The Guardian reports chilling -if not altogether surprising- news that David Smith (the chairman of the now-infamous Sinclair Broadcast Group) assured candidate Donald Trump in 2016 that his organization had his back. Because, you know, that’s the role of a news agency.
“The chairman of Sinclair Broadcast Group met Donald Trump at the White House during a visit to pitch a potentially lucrative new product to administration officials, the Guardian has learned.
“David D Smith, whose company has been criticised for making its anchors read a script echoing Trump’s attacks on the media, said he briefed officials last year on a system that would enable authorities to broadcast direct to any American’s phone.
“‘I just wanted them to be aware of the technology,” Smith said in an interview. He also recalled an earlier meeting with Trump during the 2016 election campaign, where he told the future president: “We are here to deliver your message.'”
This from the chairman of a broadcast group that’s poised to reach into over 70% of unsuspecting American households.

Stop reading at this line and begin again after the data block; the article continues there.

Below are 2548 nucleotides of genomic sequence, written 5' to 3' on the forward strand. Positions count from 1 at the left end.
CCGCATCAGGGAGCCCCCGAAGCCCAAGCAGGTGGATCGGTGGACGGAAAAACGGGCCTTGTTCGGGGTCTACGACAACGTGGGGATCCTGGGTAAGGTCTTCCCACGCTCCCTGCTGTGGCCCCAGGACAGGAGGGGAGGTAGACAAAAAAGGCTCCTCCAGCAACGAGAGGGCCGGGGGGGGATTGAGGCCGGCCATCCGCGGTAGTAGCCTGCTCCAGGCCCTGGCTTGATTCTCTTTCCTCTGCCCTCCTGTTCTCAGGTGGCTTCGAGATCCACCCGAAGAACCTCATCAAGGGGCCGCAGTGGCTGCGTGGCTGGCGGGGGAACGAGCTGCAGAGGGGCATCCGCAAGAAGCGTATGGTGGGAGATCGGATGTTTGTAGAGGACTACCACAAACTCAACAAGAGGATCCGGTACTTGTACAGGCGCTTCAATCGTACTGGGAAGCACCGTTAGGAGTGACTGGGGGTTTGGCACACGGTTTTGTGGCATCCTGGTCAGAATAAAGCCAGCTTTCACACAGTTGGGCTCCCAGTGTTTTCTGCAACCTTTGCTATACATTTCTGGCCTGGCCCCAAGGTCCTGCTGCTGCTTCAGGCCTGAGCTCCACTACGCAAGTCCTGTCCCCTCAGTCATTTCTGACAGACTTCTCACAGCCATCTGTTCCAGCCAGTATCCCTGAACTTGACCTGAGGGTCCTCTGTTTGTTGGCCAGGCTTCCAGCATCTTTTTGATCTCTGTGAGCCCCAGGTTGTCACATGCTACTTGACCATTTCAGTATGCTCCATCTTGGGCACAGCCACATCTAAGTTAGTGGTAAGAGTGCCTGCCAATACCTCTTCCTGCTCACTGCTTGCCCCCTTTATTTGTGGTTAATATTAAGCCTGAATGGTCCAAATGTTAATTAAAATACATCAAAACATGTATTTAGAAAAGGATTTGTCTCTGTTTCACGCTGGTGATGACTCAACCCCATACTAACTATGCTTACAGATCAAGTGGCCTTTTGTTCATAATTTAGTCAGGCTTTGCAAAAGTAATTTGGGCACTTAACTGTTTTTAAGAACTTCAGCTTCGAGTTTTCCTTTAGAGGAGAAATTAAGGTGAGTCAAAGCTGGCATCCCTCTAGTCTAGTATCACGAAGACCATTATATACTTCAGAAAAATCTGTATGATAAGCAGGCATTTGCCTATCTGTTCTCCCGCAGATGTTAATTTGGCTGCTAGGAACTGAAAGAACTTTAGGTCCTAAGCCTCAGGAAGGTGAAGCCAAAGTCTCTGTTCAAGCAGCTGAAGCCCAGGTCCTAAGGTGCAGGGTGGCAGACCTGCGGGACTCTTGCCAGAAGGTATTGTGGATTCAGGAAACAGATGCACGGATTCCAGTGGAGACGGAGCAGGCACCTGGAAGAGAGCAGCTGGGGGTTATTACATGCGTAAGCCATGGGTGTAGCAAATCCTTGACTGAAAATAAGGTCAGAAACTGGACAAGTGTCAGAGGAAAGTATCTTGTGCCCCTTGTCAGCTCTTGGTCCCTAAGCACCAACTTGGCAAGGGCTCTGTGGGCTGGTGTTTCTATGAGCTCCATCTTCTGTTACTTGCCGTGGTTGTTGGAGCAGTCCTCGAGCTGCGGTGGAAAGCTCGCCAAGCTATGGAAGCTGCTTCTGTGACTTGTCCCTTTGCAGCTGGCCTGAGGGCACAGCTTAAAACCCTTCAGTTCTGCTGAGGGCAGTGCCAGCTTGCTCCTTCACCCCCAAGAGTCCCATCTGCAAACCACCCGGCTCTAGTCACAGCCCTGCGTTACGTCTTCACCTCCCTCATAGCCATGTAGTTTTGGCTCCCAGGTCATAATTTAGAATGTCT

Sinclair isn’t spreading the news; Sinclair is spreading propaganda. Pure and simple. Well, maybe not exactly “pure,” and okay, not so much “simple” as “Machiavellian,” but you get the point. Sinclair Broadcast Group makes FoxNews look quaint. What’s worse, their viewers aren’t even aware that their news is being replaced by “facts” that are being broadcast only to prop up a mewling, orange, tin-plated wannabe dictator.
Novelist Bruce Coville once offered that “Withholding information is the essence of tyranny. Control of the flow of information is the tool of the dictatorship.” George Orwell wrote “It was quite simple. All that was needed was an unending series of victories over your own memory. ‘Reality control,’ they called it; in Newspeak, ‘doublethink.'” William Shakespeare earlier claimed “What’s past is prologue.”
In Trumpland, where we’re divisiveness is encouraged and hate is preached, we can only hope that Kurt Vonnegut was right when he wrote “Many people need desperately to receive this message: ‘I feel and think much as you do, care about many of the things you care about, although most people do not care about them. You are not alone.'”